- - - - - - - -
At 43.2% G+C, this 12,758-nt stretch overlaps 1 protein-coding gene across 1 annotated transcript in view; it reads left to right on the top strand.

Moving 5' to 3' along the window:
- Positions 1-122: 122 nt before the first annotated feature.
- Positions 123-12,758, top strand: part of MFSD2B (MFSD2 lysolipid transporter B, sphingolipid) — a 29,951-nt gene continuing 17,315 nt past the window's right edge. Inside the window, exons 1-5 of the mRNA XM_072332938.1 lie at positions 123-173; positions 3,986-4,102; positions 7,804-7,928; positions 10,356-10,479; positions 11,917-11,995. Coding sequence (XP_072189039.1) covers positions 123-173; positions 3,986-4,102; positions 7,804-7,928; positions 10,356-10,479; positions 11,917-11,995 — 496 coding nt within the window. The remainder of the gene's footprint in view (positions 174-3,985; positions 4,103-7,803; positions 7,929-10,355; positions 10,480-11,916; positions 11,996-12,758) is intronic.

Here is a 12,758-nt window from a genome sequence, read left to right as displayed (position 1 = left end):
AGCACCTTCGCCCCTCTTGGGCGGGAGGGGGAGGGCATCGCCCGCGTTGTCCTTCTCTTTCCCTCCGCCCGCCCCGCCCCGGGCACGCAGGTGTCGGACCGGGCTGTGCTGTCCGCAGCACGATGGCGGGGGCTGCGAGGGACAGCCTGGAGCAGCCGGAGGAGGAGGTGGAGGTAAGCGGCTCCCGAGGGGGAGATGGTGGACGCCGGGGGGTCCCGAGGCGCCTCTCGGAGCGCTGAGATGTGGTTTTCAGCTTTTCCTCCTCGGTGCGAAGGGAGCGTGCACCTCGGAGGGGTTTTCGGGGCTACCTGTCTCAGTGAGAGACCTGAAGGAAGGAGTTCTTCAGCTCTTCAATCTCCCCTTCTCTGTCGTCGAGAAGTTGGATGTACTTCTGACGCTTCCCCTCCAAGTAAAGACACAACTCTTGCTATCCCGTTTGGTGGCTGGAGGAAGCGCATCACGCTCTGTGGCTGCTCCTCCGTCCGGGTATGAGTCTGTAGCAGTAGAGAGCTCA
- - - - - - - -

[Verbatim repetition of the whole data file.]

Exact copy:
At 43.2% G+C, this 12,758-nt stretch overlaps 1 protein-coding gene across 1 annotated transcript in view; it reads left to right on the top strand.

Moving 5' to 3' along the window:
- Positions 1-122: 122 nt before the first annotated feature.
- Positions 123-12,758, top strand: part of MFSD2B (MFSD2 lysolipid transporter B, sphingolipid) — a 29,951-nt gene continuing 17,315 nt past the window's right edge. Inside the window, exons 1-5 of the mRNA XM_072332938.1 lie at positions 123-173; positions 3,986-4,102; positions 7,804-7,928; positions 10,356-10,479; positions 11,917-11,995. Coding sequence (XP_072189039.1) covers positions 123-173; positions 3,986-4,102; positions 7,804-7,928; positions 10,356-10,479; positions 11,917-11,995 — 496 coding nt within the window. The remainder of the gene's footprint in view (positions 174-3,985; positions 4,103-7,803; positions 7,929-10,355; positions 10,480-11,916; positions 11,996-12,758) is intronic.

Here is a 12,758-nt window from a genome sequence, read left to right as displayed (position 1 = left end):
AGCACCTTCGCCCCTCTTGGGCGGGAGGGGGAGGGCATCGCCCGCGTTGTCCTTCTCTTTCCCTCCGCCCGCCCCGCCCCGGGCACGCAGGTGTCGGACCGGGCTGTGCTGTCCGCAGCACGATGGCGGGGGCTGCGAGGGACAGCCTGGAGCAGCCGGAGGAGGAGGTGGAGGTAAGCGGCTCCCGAGGGGGAGATGGTGGACGCCGGGGGGTCCCGAGGCGCCTCTCGGAGCGCTGAGATGTGGTTTTCAGCTTTTCCTCCTCGGTGCGAAGGGAGCGTGCACCTCGGAGGGGTTTTCGGGGCTACCTGTCTCAGTGAGAGACCTGAAGGAAGGAGTTCTTCAGCTCTTCAATCTCCCCTTCTCTGTCGTCGAGAAGTTGGATGTACTTCTGACGCTTCCCCTCCAAGTAAAGACACAACTCTTGCTATCCCGTTTGGTGGCTGGAGGAAGCGCATCACGCTCTGTGGCTGCTCCTCCGTCCGGGTATGAGTCTGTAGCAGTAGAGAGCTCA